I knew Bernard Haring, the great Catholic moral theologian, taught at the Alfonsiana, and looked forward to studying under him. However, before beginning that three-year program, I had to get a degree in Systematic Theology. (Even after four years of theology in Milton, we had no corresponding degree to show for it.) So I enrolled in the Benedictine Atheneum Anselmianum.

Rome was still electric in the aftermath of Vatican II. After each day’s lectures at the Anselmo, I remember coming home on fire. I really admired Swiss Professor Magnus Lohrer. I can still see him smiling enthusiastically as he explained some fine point of the Council, Thomas Aquinas or Karl Barth – in Latin. Raphael Schulte wasn’t far behind in my estimation. Their excitement about theology, their engagement with the world, their scholarship shook my world and drove me to make up for all that “lost time” at Milton. I read voraciously – everything I could by Rahner, along with books by Congar, Schillebeeckx, Dewart, Cox, Tillich, Moltmann, and (later) by liberation theologians, especially Franz Hinkelammert of Costa Rica. Meal times in the Columban residence on Corso Trieste were spent in hot debate. I remember those discussions so well: liberals versus conservatives – and all the time enduring our rector’s dark scowls.

It was at this point that news started trickling in about seminary colleagues who were leaving the priesthood. The huge post-conciliar exodus from the priesthood had begun. Table talk on Corso Trieste refocused to that topic. Was the priesthood really forever? And what about celibacy? By now everyone knew that renunciation of marriage was quite late coming along as a requisite for ordination. Its imposition and defence had a lot to do with protecting church property from the heirs of priests. Besides all of that, Vatican II had changed the very ideas of priesthood and church. The priesthood of the faithful had been emphasized. And the church itself was primarily understood as a People of God, not as a top-down clerical hierarchy. Clerics were less important. So, what harm if ordained priests realized all of that and acted accordingly?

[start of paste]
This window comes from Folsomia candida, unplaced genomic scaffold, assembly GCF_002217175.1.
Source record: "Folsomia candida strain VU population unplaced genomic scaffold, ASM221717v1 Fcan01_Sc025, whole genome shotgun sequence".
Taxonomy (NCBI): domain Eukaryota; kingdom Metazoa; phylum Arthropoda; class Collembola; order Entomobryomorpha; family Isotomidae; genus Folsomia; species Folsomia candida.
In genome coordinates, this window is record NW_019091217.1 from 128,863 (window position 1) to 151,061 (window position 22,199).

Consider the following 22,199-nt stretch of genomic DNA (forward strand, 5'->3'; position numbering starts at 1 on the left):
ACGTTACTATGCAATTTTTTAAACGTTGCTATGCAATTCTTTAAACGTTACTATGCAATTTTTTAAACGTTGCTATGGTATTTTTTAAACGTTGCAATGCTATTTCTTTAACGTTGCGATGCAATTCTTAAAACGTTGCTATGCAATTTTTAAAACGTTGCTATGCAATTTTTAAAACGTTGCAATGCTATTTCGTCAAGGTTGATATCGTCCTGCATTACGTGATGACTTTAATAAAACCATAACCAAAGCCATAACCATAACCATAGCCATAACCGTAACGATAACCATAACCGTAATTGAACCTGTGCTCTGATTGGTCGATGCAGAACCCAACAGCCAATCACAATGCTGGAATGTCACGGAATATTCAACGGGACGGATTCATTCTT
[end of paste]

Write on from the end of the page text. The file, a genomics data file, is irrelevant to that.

Such insights and insistent questions spilled over into the General Chapter of the Society of St. Columban, which I attended in Ireland in the early ‘70s. There I and an Irish and Australian colleague were specially elected “youth” delegates – even though all of us were over 30. Because we were such youngsters, we had voice at the Chapter, but no vote. I remember being disappointed, but not surprised at how closed older delegates tended to be to new ideas expressed not only by the three of us (who were literally “back benchers” in the Chapter hall), but to those expressed by forward-looking priests I had come to admire.

We were impatient for change, and for addressing big questions such as the purpose of missionary activity in an ecumenical world, and even priestly celibacy. Lack of serious response had an alienating effect, at least on me. Additionally, personal observation of the way my order worked, of its members’ basic fear of change, of stonewalling, machismo, and denial intensified the impression that those in charge didn’t really know what they were talking about.

But then, of course, alienation of youth was a “sign of the times” in the early ‘70s. Estrangement of young priests from church structures was part of all that.

It was also part of my story.

 Next Week: Personal Steps away from the Priesthood